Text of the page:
My Work Engagement Research Poster

Joint Effects of Sense of Control, Job Control, and Dispositional Mindfulness as Relating to Work Engagement.

Research by Marviene Fulton & Dr. Alyssa McGonagle at UNCC Charlotte

A poster was presented at the 2019 Work, Health, and Stress Convention in Philadelphia and at the State of North Carolina Undergraduate Research & Creativity Symposium at Duke University.

Brief Abstract:


Work engagement is a mental state consisting of vigor, dedication, and absorption that positively relates to job performance, organizational commitment, and worker well-being. It is important to examine predictors of work engagement, especially for jobs in which workers inherently lack control over how their tasks are completed. In a sample of 277 university employees, we found that sense of control positively predicted work engagement, yet this effect was significantly weaker when job control was low. Further, mindfulness buffered this effect, such that for workers with higher levels of mindfulness, the negative effects of low job control on the positive relationship between sense of control and work engagement were lessened.

Poster References:

Brown, K.W. & Ryan, R.M. (2003). The benefits of being present: Mindfulness and its role in psychological well-being. Journal of Personality and Social Psychology, 84, 822-848.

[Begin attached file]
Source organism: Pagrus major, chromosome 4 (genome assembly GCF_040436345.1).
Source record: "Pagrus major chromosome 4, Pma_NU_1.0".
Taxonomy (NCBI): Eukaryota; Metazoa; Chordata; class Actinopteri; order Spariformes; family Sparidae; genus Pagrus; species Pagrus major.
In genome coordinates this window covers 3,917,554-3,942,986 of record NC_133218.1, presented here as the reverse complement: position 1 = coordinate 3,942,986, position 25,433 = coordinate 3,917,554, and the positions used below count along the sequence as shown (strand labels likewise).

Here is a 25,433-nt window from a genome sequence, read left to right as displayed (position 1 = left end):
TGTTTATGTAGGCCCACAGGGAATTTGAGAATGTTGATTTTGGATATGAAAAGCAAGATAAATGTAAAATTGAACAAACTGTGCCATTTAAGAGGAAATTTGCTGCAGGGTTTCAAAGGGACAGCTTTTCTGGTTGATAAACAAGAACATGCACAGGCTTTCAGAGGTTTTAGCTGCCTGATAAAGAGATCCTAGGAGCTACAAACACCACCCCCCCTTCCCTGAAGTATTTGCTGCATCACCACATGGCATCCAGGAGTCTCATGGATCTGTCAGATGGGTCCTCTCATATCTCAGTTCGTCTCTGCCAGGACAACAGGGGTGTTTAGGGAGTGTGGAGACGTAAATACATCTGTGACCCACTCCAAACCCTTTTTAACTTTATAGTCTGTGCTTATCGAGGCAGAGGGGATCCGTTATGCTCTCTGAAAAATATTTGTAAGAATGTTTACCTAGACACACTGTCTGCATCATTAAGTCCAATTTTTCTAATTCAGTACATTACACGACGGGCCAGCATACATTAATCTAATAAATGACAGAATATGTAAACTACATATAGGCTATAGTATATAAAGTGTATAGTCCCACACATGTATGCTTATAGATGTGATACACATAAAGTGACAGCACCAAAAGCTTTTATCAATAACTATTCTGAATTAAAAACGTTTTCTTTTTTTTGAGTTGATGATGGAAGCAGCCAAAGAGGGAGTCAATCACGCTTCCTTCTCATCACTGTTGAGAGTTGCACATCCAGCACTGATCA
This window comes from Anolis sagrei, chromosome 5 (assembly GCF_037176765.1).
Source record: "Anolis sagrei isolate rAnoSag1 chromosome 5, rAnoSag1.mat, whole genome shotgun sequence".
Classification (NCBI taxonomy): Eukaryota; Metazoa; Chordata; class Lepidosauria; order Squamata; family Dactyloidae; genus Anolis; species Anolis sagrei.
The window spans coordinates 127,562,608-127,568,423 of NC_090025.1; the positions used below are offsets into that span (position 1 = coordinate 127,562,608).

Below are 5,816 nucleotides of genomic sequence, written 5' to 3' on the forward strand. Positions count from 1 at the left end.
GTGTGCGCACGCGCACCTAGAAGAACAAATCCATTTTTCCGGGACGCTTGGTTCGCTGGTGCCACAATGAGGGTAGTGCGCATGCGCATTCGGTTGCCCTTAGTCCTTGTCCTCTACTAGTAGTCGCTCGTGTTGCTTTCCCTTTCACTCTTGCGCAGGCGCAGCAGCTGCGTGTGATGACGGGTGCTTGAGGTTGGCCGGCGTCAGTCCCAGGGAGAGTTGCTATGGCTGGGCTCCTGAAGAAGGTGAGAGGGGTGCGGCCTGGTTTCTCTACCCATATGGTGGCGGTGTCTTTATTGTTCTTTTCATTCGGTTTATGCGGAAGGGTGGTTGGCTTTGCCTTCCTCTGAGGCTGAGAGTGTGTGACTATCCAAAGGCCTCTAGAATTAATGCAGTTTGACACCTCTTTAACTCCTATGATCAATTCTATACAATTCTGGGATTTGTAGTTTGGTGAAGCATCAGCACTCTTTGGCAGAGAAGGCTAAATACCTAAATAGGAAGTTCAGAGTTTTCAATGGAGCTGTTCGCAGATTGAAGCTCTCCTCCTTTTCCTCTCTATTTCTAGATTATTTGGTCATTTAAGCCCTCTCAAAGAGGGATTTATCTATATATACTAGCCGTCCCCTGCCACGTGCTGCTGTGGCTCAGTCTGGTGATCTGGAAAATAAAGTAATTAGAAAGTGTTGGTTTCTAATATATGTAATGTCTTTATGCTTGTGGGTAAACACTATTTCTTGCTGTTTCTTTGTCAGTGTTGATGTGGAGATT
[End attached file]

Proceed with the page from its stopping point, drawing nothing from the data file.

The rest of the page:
Bullis, J. R., Bøe, H. J., Asnaani, A., & Hofmann, S. G. (2014). The benefits of being mindful: Trait mindfulness predicts less stress reactivity to suppression. Journal of Behavior Therapy and Experimental Psychiatry, 45(1), 57–66. doi:10.1016/j.jbtep.2013.07.006

Dawson, J. (2014). Moderation in management research: What, why, when and how. Journal of Business and Psychology, 29, 1 - 19.

Heidemeier, H., & Goritz, A. S. (2013). Perceived control in low-control circumstances: Control beliefs predict a greater decrease in life satisfaction following job loss. Journal of Research in Personality, 47(1), 52 - 56. doi:10.1016/j.jrp.2012.11.002

Lachman, M. E., & Weaver, S. L. (1998). The sense of control as a moderator of social class differences in health and wellbeing. Journal of Personality and Social Psychology, 74(3), 763-773.

Moller, A. C., Deci, E. L., & Ryan, R. M. (2006). Choice and ego-depletion: The moderating role of autonomy: Corrigendum. Personality and Social Psychology Bulletin, 40(12), 1711. doi:10.1177/0146167214554914

Rich, B. L., LePine, J. A., & Crawford, E. R. (2010). Job engagement: Antecedents and effects on job performance. Academy of Management Journal, 53, 617-635.

Ryan, R. M., & Deci, E. L. (2000). Self-determination theory and the facilitation of intrinsic motivation, social development, and well-being. American Psychologist, 55(1), 68 - 78. doi:10.1037/0003-066X.55.1.68.

Schaufeli, W. B. (2016). Heavy work investment, personality and organizational climate. Journal of Managerial Psychology, 31(6), 1057 - 1073. doi:10.1108/JMP-07-2015-0259.

Smith, C. S., Tisak, J., Hahn, S. E., & Schmieder, R. A. (1997). The measurement of job control. Journal of Organizational Behavior, 18(3), 225-237.

About Marviene Fulton

Life-Long Learner, Mother, Wife, Cat Lover.